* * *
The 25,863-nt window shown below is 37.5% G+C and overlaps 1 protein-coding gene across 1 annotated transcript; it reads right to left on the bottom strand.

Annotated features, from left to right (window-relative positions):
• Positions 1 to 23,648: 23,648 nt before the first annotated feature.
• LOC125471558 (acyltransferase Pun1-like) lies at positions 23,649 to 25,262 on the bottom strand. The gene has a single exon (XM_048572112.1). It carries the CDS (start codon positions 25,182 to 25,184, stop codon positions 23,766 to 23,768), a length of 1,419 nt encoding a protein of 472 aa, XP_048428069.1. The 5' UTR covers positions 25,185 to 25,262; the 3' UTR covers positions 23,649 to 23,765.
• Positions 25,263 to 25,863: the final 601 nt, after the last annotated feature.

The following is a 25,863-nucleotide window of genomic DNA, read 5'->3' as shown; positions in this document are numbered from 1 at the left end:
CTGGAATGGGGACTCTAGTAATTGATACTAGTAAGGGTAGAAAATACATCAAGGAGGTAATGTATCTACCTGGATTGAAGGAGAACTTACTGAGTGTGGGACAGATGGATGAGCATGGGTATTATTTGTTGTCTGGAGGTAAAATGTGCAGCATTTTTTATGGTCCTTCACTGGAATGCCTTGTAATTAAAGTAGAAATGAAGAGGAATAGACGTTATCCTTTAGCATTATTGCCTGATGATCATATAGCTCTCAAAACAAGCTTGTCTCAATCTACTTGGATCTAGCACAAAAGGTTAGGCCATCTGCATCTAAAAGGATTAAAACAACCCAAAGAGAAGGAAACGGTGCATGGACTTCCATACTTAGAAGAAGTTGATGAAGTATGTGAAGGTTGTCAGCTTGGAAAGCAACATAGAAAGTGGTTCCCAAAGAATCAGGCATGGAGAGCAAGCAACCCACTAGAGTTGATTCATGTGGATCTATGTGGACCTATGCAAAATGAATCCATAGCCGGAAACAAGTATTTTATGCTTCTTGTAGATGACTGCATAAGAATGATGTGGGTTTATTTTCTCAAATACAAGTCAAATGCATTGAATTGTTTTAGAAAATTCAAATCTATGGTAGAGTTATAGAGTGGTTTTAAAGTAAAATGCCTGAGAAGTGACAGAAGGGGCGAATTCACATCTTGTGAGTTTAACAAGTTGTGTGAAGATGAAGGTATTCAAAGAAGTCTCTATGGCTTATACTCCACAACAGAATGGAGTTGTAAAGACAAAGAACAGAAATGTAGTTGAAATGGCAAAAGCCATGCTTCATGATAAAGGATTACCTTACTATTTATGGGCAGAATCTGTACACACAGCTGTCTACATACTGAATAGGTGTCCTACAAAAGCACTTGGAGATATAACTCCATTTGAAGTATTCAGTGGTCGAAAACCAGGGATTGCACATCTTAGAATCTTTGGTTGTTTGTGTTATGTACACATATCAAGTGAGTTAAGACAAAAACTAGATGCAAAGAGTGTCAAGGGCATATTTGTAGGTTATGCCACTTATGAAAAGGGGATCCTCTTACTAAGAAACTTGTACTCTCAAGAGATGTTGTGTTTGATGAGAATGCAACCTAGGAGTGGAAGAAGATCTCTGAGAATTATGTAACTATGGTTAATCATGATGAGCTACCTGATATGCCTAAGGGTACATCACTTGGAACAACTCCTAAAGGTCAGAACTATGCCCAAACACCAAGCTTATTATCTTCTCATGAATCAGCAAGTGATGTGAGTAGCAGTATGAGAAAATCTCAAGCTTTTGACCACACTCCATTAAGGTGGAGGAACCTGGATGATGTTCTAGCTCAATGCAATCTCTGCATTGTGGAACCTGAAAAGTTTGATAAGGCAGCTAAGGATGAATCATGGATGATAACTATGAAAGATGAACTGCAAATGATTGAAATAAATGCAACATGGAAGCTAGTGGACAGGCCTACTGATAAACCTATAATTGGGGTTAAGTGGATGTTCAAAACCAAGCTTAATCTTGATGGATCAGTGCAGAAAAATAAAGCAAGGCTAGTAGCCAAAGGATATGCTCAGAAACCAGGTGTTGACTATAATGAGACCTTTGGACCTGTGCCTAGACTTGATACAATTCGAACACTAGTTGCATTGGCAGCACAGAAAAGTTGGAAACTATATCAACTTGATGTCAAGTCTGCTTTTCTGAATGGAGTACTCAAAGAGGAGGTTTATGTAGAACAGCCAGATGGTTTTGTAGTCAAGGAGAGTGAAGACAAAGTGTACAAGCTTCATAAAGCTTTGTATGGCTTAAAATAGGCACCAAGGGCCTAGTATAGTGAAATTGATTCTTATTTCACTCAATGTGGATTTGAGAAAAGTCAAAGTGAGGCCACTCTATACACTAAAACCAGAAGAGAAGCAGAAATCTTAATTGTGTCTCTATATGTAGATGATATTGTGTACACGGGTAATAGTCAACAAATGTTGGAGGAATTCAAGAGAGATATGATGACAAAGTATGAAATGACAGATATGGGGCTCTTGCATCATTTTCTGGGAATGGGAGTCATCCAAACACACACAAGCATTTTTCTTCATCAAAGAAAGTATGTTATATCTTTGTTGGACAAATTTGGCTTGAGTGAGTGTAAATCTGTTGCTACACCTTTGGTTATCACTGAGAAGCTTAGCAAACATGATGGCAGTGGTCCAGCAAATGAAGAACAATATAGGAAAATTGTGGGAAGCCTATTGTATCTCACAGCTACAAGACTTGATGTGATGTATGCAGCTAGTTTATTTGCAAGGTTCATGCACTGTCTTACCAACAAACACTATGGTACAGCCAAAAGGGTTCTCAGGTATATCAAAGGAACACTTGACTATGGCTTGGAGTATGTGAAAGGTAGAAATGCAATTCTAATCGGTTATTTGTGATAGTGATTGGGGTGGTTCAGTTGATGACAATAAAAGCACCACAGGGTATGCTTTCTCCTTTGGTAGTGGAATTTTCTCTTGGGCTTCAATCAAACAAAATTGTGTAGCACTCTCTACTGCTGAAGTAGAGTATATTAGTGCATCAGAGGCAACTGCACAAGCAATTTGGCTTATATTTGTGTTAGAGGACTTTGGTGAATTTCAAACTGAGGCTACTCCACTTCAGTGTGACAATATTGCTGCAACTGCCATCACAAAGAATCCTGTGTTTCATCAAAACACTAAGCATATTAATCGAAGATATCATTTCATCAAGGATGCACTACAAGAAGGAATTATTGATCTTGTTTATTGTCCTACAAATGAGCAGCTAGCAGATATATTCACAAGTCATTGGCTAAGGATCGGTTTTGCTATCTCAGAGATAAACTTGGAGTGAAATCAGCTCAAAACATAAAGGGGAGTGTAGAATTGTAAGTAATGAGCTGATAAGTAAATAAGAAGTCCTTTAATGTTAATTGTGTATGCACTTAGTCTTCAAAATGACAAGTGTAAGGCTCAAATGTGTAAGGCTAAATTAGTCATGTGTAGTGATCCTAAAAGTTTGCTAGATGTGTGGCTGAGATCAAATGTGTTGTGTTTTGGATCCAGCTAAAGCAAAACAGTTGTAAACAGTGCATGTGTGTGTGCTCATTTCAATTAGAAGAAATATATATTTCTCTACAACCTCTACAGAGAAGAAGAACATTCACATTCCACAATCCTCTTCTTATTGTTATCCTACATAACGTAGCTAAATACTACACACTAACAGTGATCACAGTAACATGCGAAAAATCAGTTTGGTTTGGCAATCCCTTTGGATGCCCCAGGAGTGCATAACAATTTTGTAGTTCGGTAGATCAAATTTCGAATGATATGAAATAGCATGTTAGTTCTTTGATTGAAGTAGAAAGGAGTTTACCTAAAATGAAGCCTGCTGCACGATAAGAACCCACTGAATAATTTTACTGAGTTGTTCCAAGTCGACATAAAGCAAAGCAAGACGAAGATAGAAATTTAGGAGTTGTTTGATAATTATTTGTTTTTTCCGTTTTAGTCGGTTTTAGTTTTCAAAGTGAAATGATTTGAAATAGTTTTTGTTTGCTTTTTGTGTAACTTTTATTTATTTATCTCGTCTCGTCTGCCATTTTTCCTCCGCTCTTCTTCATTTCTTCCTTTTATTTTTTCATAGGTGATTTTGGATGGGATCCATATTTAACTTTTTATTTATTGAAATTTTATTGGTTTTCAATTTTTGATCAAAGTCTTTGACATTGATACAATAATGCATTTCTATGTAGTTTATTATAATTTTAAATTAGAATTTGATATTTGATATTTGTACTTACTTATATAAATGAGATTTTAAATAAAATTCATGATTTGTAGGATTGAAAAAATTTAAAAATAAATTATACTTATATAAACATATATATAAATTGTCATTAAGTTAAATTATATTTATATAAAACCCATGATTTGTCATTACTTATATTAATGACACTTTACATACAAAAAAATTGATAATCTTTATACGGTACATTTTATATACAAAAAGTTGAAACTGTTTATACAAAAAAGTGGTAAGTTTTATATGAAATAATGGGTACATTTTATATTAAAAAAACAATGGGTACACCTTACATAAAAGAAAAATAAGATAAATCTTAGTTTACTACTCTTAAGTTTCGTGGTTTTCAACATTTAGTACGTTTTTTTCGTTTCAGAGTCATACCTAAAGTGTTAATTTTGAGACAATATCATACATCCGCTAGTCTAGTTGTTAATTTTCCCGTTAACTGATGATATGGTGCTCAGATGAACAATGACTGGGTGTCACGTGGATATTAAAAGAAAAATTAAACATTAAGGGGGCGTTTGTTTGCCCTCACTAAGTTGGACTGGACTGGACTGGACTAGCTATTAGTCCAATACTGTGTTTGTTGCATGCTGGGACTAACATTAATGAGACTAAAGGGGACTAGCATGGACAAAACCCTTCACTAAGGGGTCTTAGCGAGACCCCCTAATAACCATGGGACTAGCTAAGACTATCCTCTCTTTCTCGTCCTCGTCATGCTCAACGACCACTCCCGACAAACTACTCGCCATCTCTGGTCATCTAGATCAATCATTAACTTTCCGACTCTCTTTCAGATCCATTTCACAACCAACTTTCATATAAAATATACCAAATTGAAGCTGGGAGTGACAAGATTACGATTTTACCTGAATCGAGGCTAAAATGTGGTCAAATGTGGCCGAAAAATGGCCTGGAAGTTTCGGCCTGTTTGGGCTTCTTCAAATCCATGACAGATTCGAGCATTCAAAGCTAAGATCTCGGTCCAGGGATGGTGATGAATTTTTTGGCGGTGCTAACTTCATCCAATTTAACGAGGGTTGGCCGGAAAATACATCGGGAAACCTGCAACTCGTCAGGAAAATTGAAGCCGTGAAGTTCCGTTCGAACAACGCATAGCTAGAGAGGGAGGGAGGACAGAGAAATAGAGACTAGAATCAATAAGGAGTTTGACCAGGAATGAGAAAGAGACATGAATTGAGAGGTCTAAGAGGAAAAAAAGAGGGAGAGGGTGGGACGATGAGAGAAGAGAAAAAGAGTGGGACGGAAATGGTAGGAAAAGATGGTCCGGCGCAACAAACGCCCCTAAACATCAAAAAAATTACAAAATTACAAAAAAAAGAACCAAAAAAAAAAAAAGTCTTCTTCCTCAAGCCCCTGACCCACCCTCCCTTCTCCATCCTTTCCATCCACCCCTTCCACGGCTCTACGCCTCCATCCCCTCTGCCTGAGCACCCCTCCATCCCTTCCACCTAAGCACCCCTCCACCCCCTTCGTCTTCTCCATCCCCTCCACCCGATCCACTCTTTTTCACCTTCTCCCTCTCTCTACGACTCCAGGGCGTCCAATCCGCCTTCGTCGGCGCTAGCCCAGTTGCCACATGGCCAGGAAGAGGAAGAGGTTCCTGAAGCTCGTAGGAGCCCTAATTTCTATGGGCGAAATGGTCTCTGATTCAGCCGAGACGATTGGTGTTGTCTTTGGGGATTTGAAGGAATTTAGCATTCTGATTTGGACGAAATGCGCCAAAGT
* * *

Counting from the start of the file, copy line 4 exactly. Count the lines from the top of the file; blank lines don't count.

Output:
• LOC125471558 (acyltransferase Pun1-like) lies at positions 23,649 to 25,262 on the bottom strand. The gene has a single exon (XM_048572112.1). It carries the CDS (start codon positions 25,182 to 25,184, stop codon positions 23,766 to 23,768), a length of 1,419 nt encoding a protein of 472 aa, XP_048428069.1. The 5' UTR covers positions 25,185 to 25,262; the 3' UTR covers positions 23,649 to 23,765.